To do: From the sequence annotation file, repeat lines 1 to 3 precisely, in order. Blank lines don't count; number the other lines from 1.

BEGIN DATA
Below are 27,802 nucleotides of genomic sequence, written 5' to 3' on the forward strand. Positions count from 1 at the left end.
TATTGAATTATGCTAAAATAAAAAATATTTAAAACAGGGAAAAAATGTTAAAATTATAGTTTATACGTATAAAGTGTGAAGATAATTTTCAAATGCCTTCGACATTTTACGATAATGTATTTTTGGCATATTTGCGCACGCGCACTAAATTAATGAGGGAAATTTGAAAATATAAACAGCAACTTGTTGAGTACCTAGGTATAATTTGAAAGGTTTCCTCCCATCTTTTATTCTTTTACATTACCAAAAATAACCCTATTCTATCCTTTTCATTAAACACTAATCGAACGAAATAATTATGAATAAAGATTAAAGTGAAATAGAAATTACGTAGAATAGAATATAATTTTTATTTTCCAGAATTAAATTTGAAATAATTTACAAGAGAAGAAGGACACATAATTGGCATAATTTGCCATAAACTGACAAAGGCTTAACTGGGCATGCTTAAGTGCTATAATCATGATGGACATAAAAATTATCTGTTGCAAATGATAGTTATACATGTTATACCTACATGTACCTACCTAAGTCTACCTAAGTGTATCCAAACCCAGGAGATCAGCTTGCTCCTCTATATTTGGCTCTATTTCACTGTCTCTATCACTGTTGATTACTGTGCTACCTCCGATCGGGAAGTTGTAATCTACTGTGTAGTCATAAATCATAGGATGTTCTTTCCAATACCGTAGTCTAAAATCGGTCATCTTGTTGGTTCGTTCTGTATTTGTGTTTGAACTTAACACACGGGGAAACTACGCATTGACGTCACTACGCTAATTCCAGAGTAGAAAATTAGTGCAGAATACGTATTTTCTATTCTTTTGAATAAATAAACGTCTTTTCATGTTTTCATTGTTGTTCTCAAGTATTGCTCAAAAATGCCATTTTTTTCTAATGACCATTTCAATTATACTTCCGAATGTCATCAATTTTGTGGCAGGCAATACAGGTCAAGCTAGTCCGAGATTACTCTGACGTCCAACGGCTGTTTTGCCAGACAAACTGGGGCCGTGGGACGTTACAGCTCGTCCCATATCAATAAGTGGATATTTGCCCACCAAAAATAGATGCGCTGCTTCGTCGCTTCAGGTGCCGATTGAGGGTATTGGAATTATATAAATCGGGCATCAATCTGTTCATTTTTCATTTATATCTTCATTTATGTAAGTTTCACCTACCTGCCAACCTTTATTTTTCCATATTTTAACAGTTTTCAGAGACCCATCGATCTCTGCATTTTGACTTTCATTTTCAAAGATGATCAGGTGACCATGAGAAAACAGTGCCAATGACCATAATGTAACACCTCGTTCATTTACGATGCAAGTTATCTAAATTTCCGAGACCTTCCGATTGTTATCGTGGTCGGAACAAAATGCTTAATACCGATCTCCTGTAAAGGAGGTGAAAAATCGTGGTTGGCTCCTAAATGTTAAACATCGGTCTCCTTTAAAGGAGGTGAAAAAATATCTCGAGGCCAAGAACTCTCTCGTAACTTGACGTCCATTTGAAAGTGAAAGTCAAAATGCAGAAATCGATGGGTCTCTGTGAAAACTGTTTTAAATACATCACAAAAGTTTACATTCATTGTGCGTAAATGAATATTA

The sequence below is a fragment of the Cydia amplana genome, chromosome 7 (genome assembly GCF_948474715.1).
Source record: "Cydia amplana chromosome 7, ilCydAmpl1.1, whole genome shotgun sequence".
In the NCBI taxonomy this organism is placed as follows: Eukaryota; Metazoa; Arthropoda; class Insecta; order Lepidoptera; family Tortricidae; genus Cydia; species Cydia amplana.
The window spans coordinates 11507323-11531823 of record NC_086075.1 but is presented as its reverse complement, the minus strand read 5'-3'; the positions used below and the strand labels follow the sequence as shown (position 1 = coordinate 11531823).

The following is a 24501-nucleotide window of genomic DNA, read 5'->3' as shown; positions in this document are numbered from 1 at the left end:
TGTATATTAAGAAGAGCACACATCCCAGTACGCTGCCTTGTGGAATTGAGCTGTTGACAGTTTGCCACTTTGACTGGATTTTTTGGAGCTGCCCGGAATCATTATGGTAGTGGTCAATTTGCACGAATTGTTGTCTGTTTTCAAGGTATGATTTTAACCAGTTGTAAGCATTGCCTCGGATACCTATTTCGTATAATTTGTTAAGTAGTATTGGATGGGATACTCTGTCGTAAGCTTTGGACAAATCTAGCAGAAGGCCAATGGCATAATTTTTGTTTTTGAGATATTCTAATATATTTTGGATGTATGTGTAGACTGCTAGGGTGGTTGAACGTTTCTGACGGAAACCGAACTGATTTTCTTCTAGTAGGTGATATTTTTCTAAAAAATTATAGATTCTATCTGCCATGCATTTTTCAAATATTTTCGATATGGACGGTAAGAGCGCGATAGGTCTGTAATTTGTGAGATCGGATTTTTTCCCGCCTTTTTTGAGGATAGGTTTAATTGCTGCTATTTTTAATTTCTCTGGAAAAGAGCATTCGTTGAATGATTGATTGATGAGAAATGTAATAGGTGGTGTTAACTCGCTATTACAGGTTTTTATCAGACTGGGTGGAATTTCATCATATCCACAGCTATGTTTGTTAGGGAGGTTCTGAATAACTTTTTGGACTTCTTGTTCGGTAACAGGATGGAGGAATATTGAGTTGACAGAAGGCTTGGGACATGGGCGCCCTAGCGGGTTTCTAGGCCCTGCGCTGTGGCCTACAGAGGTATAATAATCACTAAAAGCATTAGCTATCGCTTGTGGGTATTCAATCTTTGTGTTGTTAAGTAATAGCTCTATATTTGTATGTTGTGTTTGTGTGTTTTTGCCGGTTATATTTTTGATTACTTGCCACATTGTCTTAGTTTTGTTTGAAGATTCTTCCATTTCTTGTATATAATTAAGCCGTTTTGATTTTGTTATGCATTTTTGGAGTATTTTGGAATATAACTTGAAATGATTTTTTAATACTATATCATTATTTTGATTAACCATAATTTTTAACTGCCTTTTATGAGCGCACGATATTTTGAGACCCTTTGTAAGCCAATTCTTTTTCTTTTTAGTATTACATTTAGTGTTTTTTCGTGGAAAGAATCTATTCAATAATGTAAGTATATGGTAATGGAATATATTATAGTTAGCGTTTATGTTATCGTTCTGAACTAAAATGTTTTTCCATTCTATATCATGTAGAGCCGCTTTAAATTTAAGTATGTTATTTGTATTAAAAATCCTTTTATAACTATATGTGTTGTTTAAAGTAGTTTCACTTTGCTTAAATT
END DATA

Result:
Below are 27,802 nucleotides of genomic sequence, written 5' to 3' on the forward strand. Positions count from 1 at the left end.
TATTGAATTATGCTAAAATAAAAAATATTTAAAACAGGGAAAAAATGTTAAAATTATAGTTTATACGTATAAAGTGTGAAGATAATTTTCAAATGCCTTCGACATTTTACGATAATGTATTTTTGGCATATTTGCGCACGCGCACTAAATTAATGAGGGAAATTTGAAAATATAAACAGCAACTTGTTGAGTACCTAGGTATAATTTGAAAGGTTTCCTCCCATCTTTTATTCTTTTACATTACCAAAAATAACCCTATTCTATCCTTTTCATTAAACACTAATCGAACGAAATAATTATGAATAAAGATTAAAGTGAAATAGAAATTACGTAGAATAGAATATAATTTTTATTTTCCAGAATTAAATTTGAAATAATTTACAAGAGAAGAAGGACACATAATTGGCATAATTTGCCATAAACTGACAAAGGCTTAACTGGGCATGCTTAAGTGCTATAATCATGATGGACATAAAAATTATCTGTTGCAAATGATAGTTATACATGTTATACCTACATGTACCTACCTAAGTCTACCTAAGTGTATCCAAACCCAGGAGATCAGCTTGCTCCTCTATATTTGGCTCTATTTCACTGTCTCTATCACTGTTGATTACTGTGCTACCTCCGATCGGGAAGTTGTAATCTACTGTGTAGTCATAAATCATAGGATGTTCTTTCCAATACCGTAGTCTAAAATCGGTCATCTTGTTGGTTCGTTCTGTATTTGTGTTTGAACTTAACACACGGGGAAACTACGCATTGACGTCACTACGCTAATTCCAGAGTAGAAAATTAGTGCAGAATACGTATTTTCTATTCTTTTGAATAAATAAACGTCTTTTCATGTTTTCATTGTTGTTCTCAAGTATTGCTCAAAAATGCCATTTTTTTCTAATGACCATTTCAATTATACTTCCGAATGTCATCAATTTTGTGGCAGGCAATACAGGTCAAGCTAGTCCGAGATTACTCTGACGTCCAACGGCTGTTTTGCCAGACAAACTGGGGCCGTGGGACGTTACAGCTCGTCCCATATCAATAAGTGGATATTTGCCCACCAAAAATAGATGCGCTGCTTCGTCGCTTCAGGTGCCGATTGAGGGTATTGGAATTATATAAATCGGGCATCAATCTGTTCATTTTTCATTTATATCTTCATTTATGTAAGTTTCACCTACCTGCCAACCTTTATTTTTCCATATTTTAACAGTTTTCAGAGACCCATCGATCTCTGCATTTTGACTTTCATTTTCAAAGATGATCAGGTGACCATGAGAAAACAGTGCCAATGACCATAATGTAACACCTCGTTCATTTACGATGCAAGTTATCTAAATTTCCGAGACCTTCCGATTGTTATCGTGGTCGGAACAAAATGCTTAATACCGATCTCCTGTAAAGGAGGTGAAAAATCGTGGTTGGCTCCTAAATGTTAAACATCGGTCTCCTTTAAAGGAGGTGAAAAAATATCTCGAGGCCAAGAACTCTCTCGTAACTTGACGTCCATTTGAAAGTGAAAGTCAAAATGCAGAAATCGATGGGTCTCTGTGAAAACTGTTTTAAATACATCACAAAAGTTTACATTCATTGTGCGTAAATGAATATTA

The sequence below is a fragment of the Cydia amplana genome, chromosome 7 (genome assembly GCF_948474715.1).